It’s a Back-to-Skule™ like no other, but this year’s Pearson Scholars are taking it all in stride.
Named after Canada’s 14th prime minister, Nobel Peace Prize laureate and U of T graduate Lester Bowles Pearson, the Pearson Scholarships recognize exceptional academic achievement, creativity, leadership potential and community involvement among international students. The award covers tuition, books and incidental fees for four years.
This year, four Pearson Scholars chose to join U of T Engineering, all of whom are beginning their studies from home, taking advantage of the Faculty’s remote access guarantee. Via email, they spoke to writer Tyler Irving about their experiences so far.
Luca Anthony Franchi, Year 1 ElecE — London, U.K.
Franchi was born in London, U.K. to parents who had immigrated from The Netherlands and Italy. His love of mathematics and science is strong, but he says that for him engineering is about more than the technical aspects.
“I chose to study engineering because I felt it was the best and most interesting way to make a difference in the world,” he says. “Applying my knowledge to help people and bring about genuine, tangible change seems so special to me.”
Franchi says he chose U of T Engineering for its human-centred approach. “It is an institution that cares about the student as a whole, and part of a university that values what is done outside of the classroom,” he says. “It is an environment to achieve great things.”
His original plan was to move to Toronto, a journey of more than 5,700 km that he describes as a “leap of faith” considering that he has never visited the city before. Franchi is studying remotely for now, but he says he is keen to come to Toronto as soon as it is safe to do so.
“I’m very grateful to be able to make a start even if not in person,” he says. “What I’m most looking forward to about first year is meeting all kinds of new people as the next chapter of my life begins.”
Priyansh Parakh, Year 1 CompE — Jodhpur, India
Parakh attributes some of his passion for science and engineering to his parents. Both were physicians, specialists in pediatric neurology and obstetrics/gynecology, and always encouraged him to follow his dreams. He is also inspired by his elder sister, who has autism.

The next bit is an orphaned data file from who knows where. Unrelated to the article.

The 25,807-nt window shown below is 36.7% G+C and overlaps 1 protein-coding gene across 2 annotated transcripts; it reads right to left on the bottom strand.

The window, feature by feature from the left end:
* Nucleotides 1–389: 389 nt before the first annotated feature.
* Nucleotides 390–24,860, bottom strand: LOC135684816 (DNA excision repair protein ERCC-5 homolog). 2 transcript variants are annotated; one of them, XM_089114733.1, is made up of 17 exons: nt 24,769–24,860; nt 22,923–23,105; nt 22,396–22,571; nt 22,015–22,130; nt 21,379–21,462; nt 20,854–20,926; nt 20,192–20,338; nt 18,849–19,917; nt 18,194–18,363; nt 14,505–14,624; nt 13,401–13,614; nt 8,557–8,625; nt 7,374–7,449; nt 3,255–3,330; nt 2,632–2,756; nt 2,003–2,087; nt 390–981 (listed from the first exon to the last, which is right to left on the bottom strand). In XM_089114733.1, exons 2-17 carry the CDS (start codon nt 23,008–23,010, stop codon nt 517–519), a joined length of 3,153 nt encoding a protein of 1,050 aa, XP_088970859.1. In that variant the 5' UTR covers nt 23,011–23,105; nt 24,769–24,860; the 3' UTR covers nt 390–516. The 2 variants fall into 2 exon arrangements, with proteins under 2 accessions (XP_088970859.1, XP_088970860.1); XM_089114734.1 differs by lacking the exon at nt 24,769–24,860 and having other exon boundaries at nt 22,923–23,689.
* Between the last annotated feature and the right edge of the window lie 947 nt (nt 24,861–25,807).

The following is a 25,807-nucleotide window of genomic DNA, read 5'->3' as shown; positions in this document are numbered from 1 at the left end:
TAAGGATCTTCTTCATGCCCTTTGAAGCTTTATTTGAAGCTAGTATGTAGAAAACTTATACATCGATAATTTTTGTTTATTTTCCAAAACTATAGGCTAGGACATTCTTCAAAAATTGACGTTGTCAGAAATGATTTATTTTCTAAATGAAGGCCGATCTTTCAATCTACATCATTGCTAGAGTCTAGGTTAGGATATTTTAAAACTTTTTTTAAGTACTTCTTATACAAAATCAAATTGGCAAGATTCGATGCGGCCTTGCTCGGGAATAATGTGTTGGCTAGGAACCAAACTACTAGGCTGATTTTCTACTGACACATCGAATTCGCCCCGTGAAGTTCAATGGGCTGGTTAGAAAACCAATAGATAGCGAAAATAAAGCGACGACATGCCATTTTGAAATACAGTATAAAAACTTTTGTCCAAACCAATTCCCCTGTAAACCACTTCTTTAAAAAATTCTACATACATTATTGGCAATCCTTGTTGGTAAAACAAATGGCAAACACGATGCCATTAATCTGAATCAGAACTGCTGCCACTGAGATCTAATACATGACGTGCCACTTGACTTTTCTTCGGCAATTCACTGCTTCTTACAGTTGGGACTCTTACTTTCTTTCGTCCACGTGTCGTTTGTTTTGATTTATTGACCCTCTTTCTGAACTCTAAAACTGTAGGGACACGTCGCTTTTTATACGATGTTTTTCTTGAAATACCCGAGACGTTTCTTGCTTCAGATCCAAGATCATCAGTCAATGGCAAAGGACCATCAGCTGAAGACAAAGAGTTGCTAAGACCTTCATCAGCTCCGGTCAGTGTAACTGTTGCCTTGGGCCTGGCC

“I have always wanted to work in a field that can provide me with the means and skills to improve the quality of lives for people, especially the underprivileged and people with disabilities,” he says.
“I chose U of T because of its global community, vast alumni network and the tremendous number of academic and co-curricular opportunities that it provides, including the PEY Co-op program and the numerous research opportunities available to undergraduates.”
Parakh describes the remote access guarantee as “the best news that came along my way this year.”
“I am beyond impressed by the amount of hard work that has been put in by the Faculty to plan and to execute one whole semester online, synchronously or otherwise,” he says. “I find this initiative very reassuring and plan to make the most out of it.”
Currently Parakh is keeping an open mind about what he wants to do after graduation.
“I would like to go to graduate school and pursue my studies in an interdisciplinary field, though at this point I have no clue as to what that field may be,” he says. “But I know that over the next four years I will collaborate with, be inspired by and contribute to the wonderful academic environment at U of T. I am certain that these experiences will prepare me well.”
Diana Virgovičová, Year 1 CompE — Pezinok, Slovakia
Virgovičová has been excited about engineering for as long as she can remember. While still in high school, she discovered a new type of photocatalyst using quantum chemistry software, an achievement that earned her a Diploma of Excellence at the Stockholm Junior Water Prize.
“This proved to me that engineering is one of the fields that can improve and save millions of lives,” she says.
Virgovičová says she chose U of T Engineering because of its excellence in education as well as the diversity of the city. “Studying at U of T means meeting students from all the possible cultures,” she says. “Speaking with them is almost like making trips around the world every day.”
While she won’t be able to have those conversations in person yet, Virgovičová says she plans to make the most of the opportunities for interaction available via her online courses. She also plans to join some clubs that are making their activities available online.
“I am looking forward to working in teams and making new like-minded friends,” she says. “My dream is to use my degree to solve some of the most challenging global problems through modern technology. I also aim to build and support platforms that help women and girls from developing communities gain education and empowerment.”
Buse Guler, Year 1 ChemE — Istanbul, Turkey
Even before starting her first year, Guler has already spent time as an intern in a chemical engineering lab. “Conducting experiments of my own design really excites me,” she says.
She chose U of T Engineering because of its status as one of the best engineering schools in the world, but also because of its diverse community and rich student life.
“I like that U of T cares a lot about its students learning experience, providing them with many different opportunities,” she says. “Growing up in a diverse and vibrant city like Istanbul has affected the way I was raised. Although I never visited Toronto, I feel like I will really enjoy it for the same reasons.”
While Guler is studying remotely from Istanbul for now, she is still planning to get involved in activities such as the Professional Engineering Year Co-op Program when she arrives.
“Four years from now, I expect I will be working part-time in the company where I completed PEY Co-op while finishing up my senior year studies at U of T,” she says. “I see myself as a significant part of the community.”